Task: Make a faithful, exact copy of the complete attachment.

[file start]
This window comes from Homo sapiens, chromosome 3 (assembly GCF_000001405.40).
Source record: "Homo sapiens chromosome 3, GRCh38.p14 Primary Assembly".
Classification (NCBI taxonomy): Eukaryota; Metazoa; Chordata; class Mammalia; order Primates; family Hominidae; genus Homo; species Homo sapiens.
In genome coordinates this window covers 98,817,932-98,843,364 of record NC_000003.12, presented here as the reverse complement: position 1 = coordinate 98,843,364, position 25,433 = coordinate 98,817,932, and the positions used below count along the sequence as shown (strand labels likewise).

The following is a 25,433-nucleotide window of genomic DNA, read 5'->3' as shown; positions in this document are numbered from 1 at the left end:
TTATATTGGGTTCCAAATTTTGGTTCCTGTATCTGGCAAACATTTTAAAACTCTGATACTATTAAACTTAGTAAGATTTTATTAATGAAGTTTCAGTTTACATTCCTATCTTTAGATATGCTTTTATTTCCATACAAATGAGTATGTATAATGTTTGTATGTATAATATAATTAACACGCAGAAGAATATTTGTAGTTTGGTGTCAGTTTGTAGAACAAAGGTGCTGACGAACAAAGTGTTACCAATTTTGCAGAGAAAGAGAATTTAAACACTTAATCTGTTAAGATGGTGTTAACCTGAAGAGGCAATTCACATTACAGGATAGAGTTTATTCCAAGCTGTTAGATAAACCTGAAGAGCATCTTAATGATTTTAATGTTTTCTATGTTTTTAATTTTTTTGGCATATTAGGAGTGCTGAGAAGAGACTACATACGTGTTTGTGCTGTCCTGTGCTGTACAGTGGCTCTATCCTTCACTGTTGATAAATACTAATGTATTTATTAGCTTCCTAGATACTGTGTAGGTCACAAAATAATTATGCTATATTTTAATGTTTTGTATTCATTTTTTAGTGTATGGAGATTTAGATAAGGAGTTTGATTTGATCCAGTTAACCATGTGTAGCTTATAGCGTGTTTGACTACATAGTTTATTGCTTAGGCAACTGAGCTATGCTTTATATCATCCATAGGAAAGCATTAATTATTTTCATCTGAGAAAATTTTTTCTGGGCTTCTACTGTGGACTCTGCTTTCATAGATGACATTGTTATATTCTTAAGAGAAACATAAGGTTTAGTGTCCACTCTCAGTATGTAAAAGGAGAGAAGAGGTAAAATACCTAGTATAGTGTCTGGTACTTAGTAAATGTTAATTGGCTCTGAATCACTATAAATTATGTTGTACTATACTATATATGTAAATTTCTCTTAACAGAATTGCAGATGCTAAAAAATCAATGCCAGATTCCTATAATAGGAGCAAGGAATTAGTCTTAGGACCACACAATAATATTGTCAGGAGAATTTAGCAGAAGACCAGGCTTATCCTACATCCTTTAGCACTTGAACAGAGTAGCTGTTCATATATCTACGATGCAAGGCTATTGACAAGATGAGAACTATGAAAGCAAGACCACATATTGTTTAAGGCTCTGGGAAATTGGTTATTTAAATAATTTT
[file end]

This window comes from Homo sapiens, chromosome 3 (assembly GCF_000001405.40).
Source record: "Homo sapiens chromosome 3, GRCh38.p14 Primary Assembly".
Classification (NCBI taxonomy): Eukaryota; Metazoa; Chordata; class Mammalia; order Primates; family Hominidae; genus Homo; species Homo sapiens.
In genome coordinates this window covers 98,817,932-98,843,364 of record NC_000003.12, presented here as the reverse complement: position 1 = coordinate 98,843,364, position 25,433 = coordinate 98,817,932, and the positions used below count along the sequence as shown (strand labels likewise).

The following is a 25,433-nucleotide window of genomic DNA, read 5'->3' as shown; positions in this document are numbered from 1 at the left end:
TTATATTGGGTTCCAAATTTTGGTTCCTGTATCTGGCAAACATTTTAAAACTCTGATACTATTAAACTTAGTAAGATTTTATTAATGAAGTTTCAGTTTACATTCCTATCTTTAGATATGCTTTTATTTCCATACAAATGAGTATGTATAATGTTTGTATGTATAATATAATTAACACGCAGAAGAATATTTGTAGTTTGGTGTCAGTTTGTAGAACAAAGGTGCTGACGAACAAAGTGTTACCAATTTTGCAGAGAAAGAGAATTTAAACACTTAATCTGTTAAGATGGTGTTAACCTGAAGAGGCAATTCACATTACAGGATAGAGTTTATTCCAAGCTGTTAGATAAACCTGAAGAGCATCTTAATGATTTTAATGTTTTCTATGTTTTTAATTTTTTTGGCATATTAGGAGTGCTGAGAAGAGACTACATACGTGTTTGTGCTGTCCTGTGCTGTACAGTGGCTCTATCCTTCACTGTTGATAAATACTAATGTATTTATTAGCTTCCTAGATACTGTGTAGGTCACAAAATAATTATGCTATATTTTAATGTTTTGTATTCATTTTTTAGTGTATGGAGATTTAGATAAGGAGTTTGATTTGATCCAGTTAACCATGTGTAGCTTATAGCGTGTTTGACTACATAGTTTATTGCTTAGGCAACTGAGCTATGCTTTATATCATCCATAGGAAAGCATTAATTATTTTCATCTGAGAAAATTTTTTCTGGGCTTCTACTGTGGACTCTGCTTTCATAGATGACATTGTTATATTCTTAAGAGAAACATAAGGTTTAGTGTCCACTCTCAGTATGTAAAAGGAGAGAAGAGGTAAAATACCTAGTATAGTGTCTGGTACTTAGTAAATGTTAATTGGCTCTGAATCACTATAAATTATGTTGTACTATACTATATATGTAAATTTCTCTTAACAGAATTGCAGATGCTAAAAAATCAATGCCAGATTCCTATAATAGGAGCAAGGAATTAGTCTTAGGACCACACAATAATATTGTCAGGAGAATTTAGCAGAAGACCAGGCTTATCCTACATCCTTTAGCACTTGAACAGAGTAGCTGTTCATATATCTACGATGCAAGGCTATTGACAAGATGAGAACTATGAAAGCAAGACCACATATTGTTTAAGGCTCTGGGAAATTGGTTATTTAAATAATTTT